Jeff - Editor - CoasterBuzz.com - My Blog - Silly Nonsense

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Thursday, November 17, 2011 12:02 PM
rollergator's avatar

^Have to disagree on the "can make *a* profit" idea. I certainly wouldn't begrudge the owner of the means of production from realizing a reasonable ROI - somewhere around 10%, maybe 12% annually, wouldn't be out of the question. I think that's where we were, back when there actually WERE small businesses...now, the deal is to maximize shareholder wealth at every turn - that does leave employees and consumers out in the cold far too often.

edit: Let's see if that works without screwing up everyone else with italics... ;)

Last edited by rollergator, Thursday, November 17, 2011 12:03 PM
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Thursday, November 17, 2011 12:55 PM
LostKause's avatar

My imagination has been getting the best of me for years now, Jeff. I'll disagree with you, respectfully.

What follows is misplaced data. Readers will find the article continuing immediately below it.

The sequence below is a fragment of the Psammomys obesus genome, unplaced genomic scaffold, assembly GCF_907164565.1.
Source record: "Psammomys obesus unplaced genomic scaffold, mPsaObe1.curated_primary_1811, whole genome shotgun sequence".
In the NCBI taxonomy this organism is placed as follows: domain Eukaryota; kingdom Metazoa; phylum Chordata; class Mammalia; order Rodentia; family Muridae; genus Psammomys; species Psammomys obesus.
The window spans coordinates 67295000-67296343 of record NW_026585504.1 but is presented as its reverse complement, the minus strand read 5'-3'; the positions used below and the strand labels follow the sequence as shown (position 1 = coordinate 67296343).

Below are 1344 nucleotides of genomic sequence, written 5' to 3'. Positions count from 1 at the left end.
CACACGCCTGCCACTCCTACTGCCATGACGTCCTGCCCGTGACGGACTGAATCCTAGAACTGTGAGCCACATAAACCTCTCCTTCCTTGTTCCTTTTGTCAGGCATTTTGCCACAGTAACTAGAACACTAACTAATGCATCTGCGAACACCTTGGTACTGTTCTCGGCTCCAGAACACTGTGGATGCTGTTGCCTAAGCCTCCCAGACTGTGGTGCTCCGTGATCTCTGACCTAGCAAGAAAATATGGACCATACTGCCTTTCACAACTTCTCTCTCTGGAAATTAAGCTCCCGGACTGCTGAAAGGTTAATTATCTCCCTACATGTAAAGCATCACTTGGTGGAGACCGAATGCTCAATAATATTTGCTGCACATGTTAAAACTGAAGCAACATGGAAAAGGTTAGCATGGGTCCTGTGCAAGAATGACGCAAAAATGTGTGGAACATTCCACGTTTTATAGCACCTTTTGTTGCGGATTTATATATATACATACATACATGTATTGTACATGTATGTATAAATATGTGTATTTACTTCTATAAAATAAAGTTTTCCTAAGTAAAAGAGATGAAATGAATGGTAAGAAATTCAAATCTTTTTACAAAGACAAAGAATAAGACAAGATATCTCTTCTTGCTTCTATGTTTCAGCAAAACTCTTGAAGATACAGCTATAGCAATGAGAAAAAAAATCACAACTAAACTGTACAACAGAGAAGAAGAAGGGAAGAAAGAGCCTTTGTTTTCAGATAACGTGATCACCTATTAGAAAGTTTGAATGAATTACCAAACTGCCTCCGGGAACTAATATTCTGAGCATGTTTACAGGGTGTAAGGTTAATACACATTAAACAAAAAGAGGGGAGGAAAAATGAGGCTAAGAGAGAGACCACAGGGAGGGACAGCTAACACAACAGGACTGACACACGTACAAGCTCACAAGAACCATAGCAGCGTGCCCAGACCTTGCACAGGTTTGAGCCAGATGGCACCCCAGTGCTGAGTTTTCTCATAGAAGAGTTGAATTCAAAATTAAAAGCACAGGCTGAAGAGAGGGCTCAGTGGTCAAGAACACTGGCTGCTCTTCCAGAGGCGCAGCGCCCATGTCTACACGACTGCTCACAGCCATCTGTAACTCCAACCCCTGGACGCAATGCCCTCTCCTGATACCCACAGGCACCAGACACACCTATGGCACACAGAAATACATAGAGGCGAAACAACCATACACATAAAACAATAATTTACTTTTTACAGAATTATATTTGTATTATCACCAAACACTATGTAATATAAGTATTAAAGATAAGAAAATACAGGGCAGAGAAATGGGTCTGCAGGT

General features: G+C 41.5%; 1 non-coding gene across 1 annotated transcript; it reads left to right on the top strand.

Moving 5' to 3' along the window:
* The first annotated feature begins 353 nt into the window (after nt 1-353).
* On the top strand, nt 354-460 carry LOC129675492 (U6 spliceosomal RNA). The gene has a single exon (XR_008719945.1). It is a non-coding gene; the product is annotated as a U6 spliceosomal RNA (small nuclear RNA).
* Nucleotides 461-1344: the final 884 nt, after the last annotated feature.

This whole maximizing share-holder wealth, big corporation, any way we can, crap has gotten way out of hand. It is greed, even if you don't subscribe to the idea that corperations can't be greedy. People run those corporations, or have invested into those corporations, and those people can be greedy. Some will do anything, anything, anything to make more money, even if they are already making more than plenty to begin with.

Disagree with me if you want, and I will respect that. But it is a fact that the poor are getting poorer and the rich are getting richer.

Here is a very interesting website that might help you understand where I am coming from.


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Thursday, November 17, 2011 1:51 PM
Jeff's avatar